2016/17 tax planning for US individuals

As we draw to the close of the current UK tax year, Buzzacott's Expatriate Tax Services team have pulled together the key tax points that US individuals should consider.
Most US citizens and long-term residents (green card holders) are subject to tax in both the US and the UK. Year-end tax planning is therefore something that has to be considered twice, in the battle to minimise global taxes.

Follow the relevant links below to read more:

Pension planning                                     
Planning for Income Tax and Capital Gains Tax                         
Entrepreneurs’ Relief
UK Inheritance Tax (IHT)
Non-UK domicile rules
Offshore income gains
Foreign tax credits


In most cases, UK tax is higher than the equivalent US rate, but that is not always the case and so it is always worth taking specific advice before taking any action. Notwithstanding that, some things that are sensible for UK taxpayers are less appealing for a US taxpayer. 
 
US clients and contacts will have received a tax planning memorandum in December with a reminder of what should be considered before the end of the US tax year. If you did not receive that, please see here.  

Pension planning

While UK pension plans are not qualified for US tax purposes, UK pension planning can still often be effective at reducing the global tax rate in the short and longer term. Particular care needs to be taken if cumulative employee contributions are likely to exceed cumulative employer contributions and if pensions are moved or consolidated. Dependent on your situation, we usually suggest taking US tax advice in addition to UK advice, prior to making pension contributions, taking benefits or making a change to your existing arrangements. Also, with a number of changes to the pension tax rules in effect from 6 April 2016, it could be beneficial to consider whether you are at the limit for maximum pension contributions to utilise higher rate relief.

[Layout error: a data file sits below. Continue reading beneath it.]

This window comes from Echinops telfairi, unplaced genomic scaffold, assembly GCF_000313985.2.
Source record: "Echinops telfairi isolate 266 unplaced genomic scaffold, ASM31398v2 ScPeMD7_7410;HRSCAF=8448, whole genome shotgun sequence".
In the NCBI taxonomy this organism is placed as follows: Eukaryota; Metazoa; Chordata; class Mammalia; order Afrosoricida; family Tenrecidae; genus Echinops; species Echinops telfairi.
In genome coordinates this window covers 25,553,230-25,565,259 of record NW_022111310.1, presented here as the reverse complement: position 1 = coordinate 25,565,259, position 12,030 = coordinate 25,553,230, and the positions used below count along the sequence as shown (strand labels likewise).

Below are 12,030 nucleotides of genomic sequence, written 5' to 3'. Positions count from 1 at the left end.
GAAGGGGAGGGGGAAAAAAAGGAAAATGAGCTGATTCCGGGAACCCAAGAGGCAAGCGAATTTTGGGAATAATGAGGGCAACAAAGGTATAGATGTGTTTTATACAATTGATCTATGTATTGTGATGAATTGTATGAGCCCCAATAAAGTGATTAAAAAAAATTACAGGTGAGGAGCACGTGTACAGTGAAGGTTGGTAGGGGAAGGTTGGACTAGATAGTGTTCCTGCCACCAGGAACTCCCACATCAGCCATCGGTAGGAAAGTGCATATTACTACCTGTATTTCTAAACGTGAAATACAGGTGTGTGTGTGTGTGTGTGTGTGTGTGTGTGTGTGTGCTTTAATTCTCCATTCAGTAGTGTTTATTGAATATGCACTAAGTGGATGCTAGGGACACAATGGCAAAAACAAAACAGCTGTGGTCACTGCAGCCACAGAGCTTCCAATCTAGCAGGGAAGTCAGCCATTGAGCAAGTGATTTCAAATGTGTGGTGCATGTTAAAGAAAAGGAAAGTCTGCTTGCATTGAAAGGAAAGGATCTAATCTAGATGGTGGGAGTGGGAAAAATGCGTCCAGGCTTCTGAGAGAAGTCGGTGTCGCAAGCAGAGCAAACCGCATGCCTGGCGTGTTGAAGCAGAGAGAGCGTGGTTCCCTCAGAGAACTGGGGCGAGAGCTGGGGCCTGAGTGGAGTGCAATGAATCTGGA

Planning for Income Tax and Capital Gains Tax
Enterprise Investment Scheme (EIS) | Venture Capital Trust (VCT) | Seed Enterprise Investment Scheme (SEIS) | New ISA (NISA) | Investment bonds

UK tax-advantaged investments will not often have any beneficial impact on the US liability but can be effective in reducing UK tax. For individuals with excess foreign tax credits carried over from prior years, EIS investments can be an effective way to utilise these credits without incurring a US tax charge. Excess foreign tax credits carried forward to future years have a limited life of 10 years before they are wasted.

However, VCTs and investments within NISAs, are often considered Passive Foreign Investment Companies (PFICs) for US tax purposes. Therefore we would not normally recommend them for a US taxpayer because PFICs are subject to US anti-avoidance rules that make them tax inefficient. Cash NISAs are not PFICs and therefore the interest is simply taxed at US income tax rates and Net Investment Income Tax (NIIT) if due. In some cases it will be possible to find funds for a NISA that are not PFICs, but the investment options are more restrictive.

Entrepreneurs’ Relief

There is no US equivalent to Entrepreneurs’ Relief for the sale of UK businesses, so a gain that is subject to only 10% UK tax will most likely suffer an additional 10% US tax as well as NIIT at a flat 3.8%. That would give a global tax rate on a gain on the sale of a business asset of 23.8%. NIIT is not due on the sale of business assets, but it is due on the sale of shares, including those in privately owned companies.

UK Inheritance Tax (IHT)

Please see below the key differences with the UK and US estate tax regimes: